PC: I believe that is the case.
MH: And it was a mandate from APRA, I think, about requiring that there be an operational risk reserve. And then you will see there’s then a Plan Service Fee which is $186.47? And that fee of $186.47, that’s the fee that’s being paid so that a financial adviser is available. Is that right?
MH: Then there’s a Stronger Super implementation fee of $65?
And later, it’s even worse, as the adviser contribution fee could be as high as 5.88%.
Clients left without an adviser
Here’s the exchange at the Royal Commission on 6 August 2018 which shows how some clients were left without an adviser but were still charged an adviser contribution fee, or a commission:
MH: And if we just assist the Commissioner to try to understand what some of the fees are that apply in relation to MasterKey Business Super, the first is the adviser contribution fee? And that is a fee agreed between the adviser and the employer?
PC: Yes, and the employer, yes.
MH: And there are a range of six options as to what the employer and adviser can agree is going to be that adviser contribution fee? And the highest of which is 5.88%?
MH: Now, one of the things I was hoping you could help us with is you see how there are two columns, one is Fee Percentage and the other is Commission Percentage? Can you explain why there are those two columns, one is fee and one is commission, but they have the identical amounts there?
PC: I believe one is indicating the fee that the customer pays, and then the amount then that the adviser receives, which are the same.
MH: All right. Insofar as it’s a fee, can you tell the Commissioner what it’s for?
PC: The adviser contribution fee is best described as a commission.
MH: And that – you’re saying that because there’s no agreement, as you understand it, to provide any service for it?
MH: So this is a commission then agreed between the adviser and the employer. This percentage is deducted from any contribution made, any superannuation contribution made for each employee?
MH: And this we can see is in the MLC MasterKey Business Super. But you see it says including MasterKey Personal Super. So does the adviser contribution fee carry over once an employee leaves the employment of the employer?
What happens to commissions if funds change?
At one stage, MLC wanted to transfer clients from smaller legacy funds into larger funds for efficiency and cost reasons, but they realised this might affect the commissions grandfathered under the FOFA regulations. How could commissions be legally retained? MLC executives needed to convince the trustee that paying commissions was in the best interests of clients, especially problematic since many legacy clients were not receiving financial advice.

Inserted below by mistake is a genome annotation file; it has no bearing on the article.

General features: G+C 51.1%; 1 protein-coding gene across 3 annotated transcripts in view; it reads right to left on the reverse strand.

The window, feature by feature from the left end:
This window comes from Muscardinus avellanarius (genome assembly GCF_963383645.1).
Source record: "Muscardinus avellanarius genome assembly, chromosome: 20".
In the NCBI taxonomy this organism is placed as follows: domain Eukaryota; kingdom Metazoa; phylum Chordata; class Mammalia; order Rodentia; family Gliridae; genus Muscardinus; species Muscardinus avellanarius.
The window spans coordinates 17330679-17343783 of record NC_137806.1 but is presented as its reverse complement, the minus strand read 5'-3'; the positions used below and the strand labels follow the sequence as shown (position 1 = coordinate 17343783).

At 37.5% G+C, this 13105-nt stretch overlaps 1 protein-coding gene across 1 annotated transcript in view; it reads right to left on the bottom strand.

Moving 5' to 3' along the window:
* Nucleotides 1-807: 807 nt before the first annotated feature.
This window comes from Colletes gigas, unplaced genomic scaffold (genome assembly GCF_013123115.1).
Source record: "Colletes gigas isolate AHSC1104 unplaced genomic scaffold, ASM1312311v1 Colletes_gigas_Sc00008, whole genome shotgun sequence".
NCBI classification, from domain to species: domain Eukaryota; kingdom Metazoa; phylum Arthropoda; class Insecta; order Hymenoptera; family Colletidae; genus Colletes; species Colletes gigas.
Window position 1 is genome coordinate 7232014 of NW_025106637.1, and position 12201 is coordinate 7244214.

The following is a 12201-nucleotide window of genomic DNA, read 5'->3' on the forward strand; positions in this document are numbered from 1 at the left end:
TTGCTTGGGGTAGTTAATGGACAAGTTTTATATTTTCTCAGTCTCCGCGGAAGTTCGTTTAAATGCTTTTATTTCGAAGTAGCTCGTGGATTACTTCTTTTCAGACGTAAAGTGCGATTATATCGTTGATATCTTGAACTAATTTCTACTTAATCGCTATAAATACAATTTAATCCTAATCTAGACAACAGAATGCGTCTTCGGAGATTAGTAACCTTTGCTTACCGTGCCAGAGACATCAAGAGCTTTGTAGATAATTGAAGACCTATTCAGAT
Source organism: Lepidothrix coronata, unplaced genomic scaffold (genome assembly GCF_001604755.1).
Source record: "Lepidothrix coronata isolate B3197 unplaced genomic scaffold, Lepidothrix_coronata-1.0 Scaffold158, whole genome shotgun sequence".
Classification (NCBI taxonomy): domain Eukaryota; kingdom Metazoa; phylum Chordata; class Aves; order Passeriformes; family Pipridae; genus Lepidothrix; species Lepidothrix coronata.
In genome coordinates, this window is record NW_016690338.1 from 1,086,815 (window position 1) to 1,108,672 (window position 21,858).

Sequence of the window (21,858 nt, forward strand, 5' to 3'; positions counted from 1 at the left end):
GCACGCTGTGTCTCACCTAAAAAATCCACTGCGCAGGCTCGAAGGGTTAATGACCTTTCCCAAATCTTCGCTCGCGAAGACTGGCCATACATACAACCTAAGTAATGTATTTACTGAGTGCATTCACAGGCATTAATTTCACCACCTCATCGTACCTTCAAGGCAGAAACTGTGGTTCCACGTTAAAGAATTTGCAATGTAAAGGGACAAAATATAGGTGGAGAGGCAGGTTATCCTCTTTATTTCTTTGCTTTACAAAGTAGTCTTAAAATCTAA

A vital part of MLC’s decision to keep paying adviser commissions was that advisers might transfer their clients out of MLC/NAB funds if commissions were removed. The obvious inference was that advisers may not be acting in the best interests of clients. Paul Carter admitted there would have been a financial impact on NAB if commissions were turned off.
Michael Hodge pushed Nicole Smith on why the trustee agreed to keep paying grandfathered commissions to financial advisers. She said the issue was “heavily debated” by the trustee board, but they thought it was likely advisers would tell clients to leave MLC. If members left an MLC fund, the super product might become uncompetitive in the market, to the detriment of members. She agreed MLC management was in a conflicted position, but the trustee’s role was one of “governance and oversight”, not getting involved in management decisions. She told the Commission:
“I’m not going to comment on when and how an adviser acts in a member’s best interest. We thought the risks called out were real … On balance the trustee believed that grandfathering commissions was in the best interests of members.”
Not much time to made the mud clearer
As Michael Hodge said during proceedings: “All right. I hope that’s clear as mud, Commissioner.”
To which an exasperated Kenneth Hayne replied: “Better than mud, yes.”
And given witnesses were being asked details about conversations that happened as far back as 2012, little wonder the most common response was, “I don’t recall.”
There was not much levity, however, towards the end of a testing day three, when Nicole Smith was asked if she was concerned that events could result in civil or criminal proceedings. Commissioner Kenneth Hayne said: “Did you think to yourself that taking money to which there was no entitlement raised a question in criminal law?” he asked her. “I didn’t“, she replied.
The Commissioner has only six weeks, until 30 September 2018, to deliver his interim report. Given how far they are behind schedule after spending three days with NAB, my bet is he’ll ask for an extension to the final reporting date of February 2019.
Graham Hand is Managing Editor of Cuffelinks. There are already hundreds of pages of transcripts this week, and comments are welcome on any incorrect interpretation above as much of it is “clear as mud”.